Sound wave theory 08
Speed of sound

Level of challenge Easy

Welcome to this tutorial on the speed of sound.


It is useful for us to understand how sound travels through different mediums such as the air and solid objects like walls. For example, we may wish to estimate the differing phase relationships between microphones placed at different distances from a source, or the effectiveness of sound proofing materials.


Caption - How the speed of sound varies

Sound waves travels at different speeds through gases, liquids and solids. This is because their molecules are spaced differently. For example, air molecules are much further apart than the tightly compacted molecules of steel. The closer the molecules are, the less distance they have to travel, or vibrate, to transmit energy to one another, and the faster the sound wave can travel.


Caption - Speed of sound in air

Sound travels relatively slowly through air at around 340 metres per second, which is equivalent to approximately 1 foot per millisecond.


Although not important for sound recording purposes, it should also be understood that the speed of sound is affected by altitude and temperature.


Caption - Speed of sound through solid objects

Sound travels much faster through a solid object. Through steel it travels at 5,100 metres per second.


It is important to understand that whilst sound travels faster through solid objects, its energy is absorbed faster than in a gas or liquid. It will therefore be either partially or completely absorbed. The amount of absorption depends on the nature and size of the object and the frequency of the soundwave.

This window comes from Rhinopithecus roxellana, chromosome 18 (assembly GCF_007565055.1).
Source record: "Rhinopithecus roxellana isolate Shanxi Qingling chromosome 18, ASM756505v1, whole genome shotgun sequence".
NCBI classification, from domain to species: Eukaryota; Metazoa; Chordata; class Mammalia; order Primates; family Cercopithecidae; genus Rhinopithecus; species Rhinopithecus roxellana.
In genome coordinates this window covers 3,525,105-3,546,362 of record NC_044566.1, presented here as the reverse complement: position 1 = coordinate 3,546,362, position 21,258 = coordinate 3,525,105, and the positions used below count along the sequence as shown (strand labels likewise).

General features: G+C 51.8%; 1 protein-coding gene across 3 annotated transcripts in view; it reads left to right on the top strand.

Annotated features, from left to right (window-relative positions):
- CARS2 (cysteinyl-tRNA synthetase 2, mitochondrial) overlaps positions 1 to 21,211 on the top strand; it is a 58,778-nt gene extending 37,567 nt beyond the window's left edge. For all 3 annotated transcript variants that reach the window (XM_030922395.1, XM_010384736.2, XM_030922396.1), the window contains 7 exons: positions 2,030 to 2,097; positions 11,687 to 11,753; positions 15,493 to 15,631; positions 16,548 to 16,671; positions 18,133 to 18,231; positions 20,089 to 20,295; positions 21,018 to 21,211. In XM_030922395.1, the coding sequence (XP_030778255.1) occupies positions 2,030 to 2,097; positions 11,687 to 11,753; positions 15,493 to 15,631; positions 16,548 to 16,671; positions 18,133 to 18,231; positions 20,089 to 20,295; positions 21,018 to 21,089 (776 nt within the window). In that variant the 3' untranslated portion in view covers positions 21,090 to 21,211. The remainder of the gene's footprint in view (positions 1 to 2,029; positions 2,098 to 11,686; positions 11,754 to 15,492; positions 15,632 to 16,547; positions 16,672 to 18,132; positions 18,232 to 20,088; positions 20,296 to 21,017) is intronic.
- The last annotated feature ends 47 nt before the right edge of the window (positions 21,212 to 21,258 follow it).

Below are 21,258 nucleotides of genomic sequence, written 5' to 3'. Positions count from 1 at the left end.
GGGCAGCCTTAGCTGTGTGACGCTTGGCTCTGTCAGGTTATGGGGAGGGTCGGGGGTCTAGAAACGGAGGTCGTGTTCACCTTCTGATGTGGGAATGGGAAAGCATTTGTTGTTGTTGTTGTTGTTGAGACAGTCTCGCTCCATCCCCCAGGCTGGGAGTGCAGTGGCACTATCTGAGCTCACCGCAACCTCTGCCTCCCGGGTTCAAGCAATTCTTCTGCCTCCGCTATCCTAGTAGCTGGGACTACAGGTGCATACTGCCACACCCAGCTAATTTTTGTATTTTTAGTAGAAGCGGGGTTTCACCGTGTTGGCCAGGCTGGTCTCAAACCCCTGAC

Caption - Speed of electrical and digital soundwaves

Once converted into an analogue electrical, digital electrical , or optical signal, sound travels much faster. The speed of an electrical soundwave signal is approximately 200,000 kilometres per second.


It is therefore possible to accelerate the speed with which a soundwave is transmitted from one location to another.


Lets consider the example of a drummer recording in a studio. Assuming their ears are approximately 2 and a half feet from their snare drum, sound will take approximately 2 milliseconds to reach their ears.



But if the drum is close mic'd, and the drummer is using headphone to monitor the sound from the mic via a microphone pre-amplifier and headphone amplifier, the sound will be heard much sooner, with a delay of only 12 microseconds.



Caption - Relationship between frequency, wavelength and speed of sound

Some simple equations relate the speed of sound to frequency and wavelength ...

c = w x f (Speed of sound = wavelength x frequency)
f = c / l (Frequency = speed of sound / wavelength)
w = c / f (Wavelength = speed of sound / frequency)


Key: Speed (c), Frequency (f), Wavelength (w)



Caption - Thanks for watching

The script for this video, with accompanying images, can be found at 


We suggest you subscribe at our YouTube channel, and join our mailing list at our website to receive notification of new videos, blog posts and subscriber only extras.


Thanks for watching.

The copyright in this site's design and content is owned by Matt Ottewill © 2013 to the present day. Unauthorised duplication, redistribution, publishing, copying, hiring, lending, broadcast and public performance of all site content for commercial gain is prohibited. Use for non-profit educational purposes is freely allowed, please reference this site.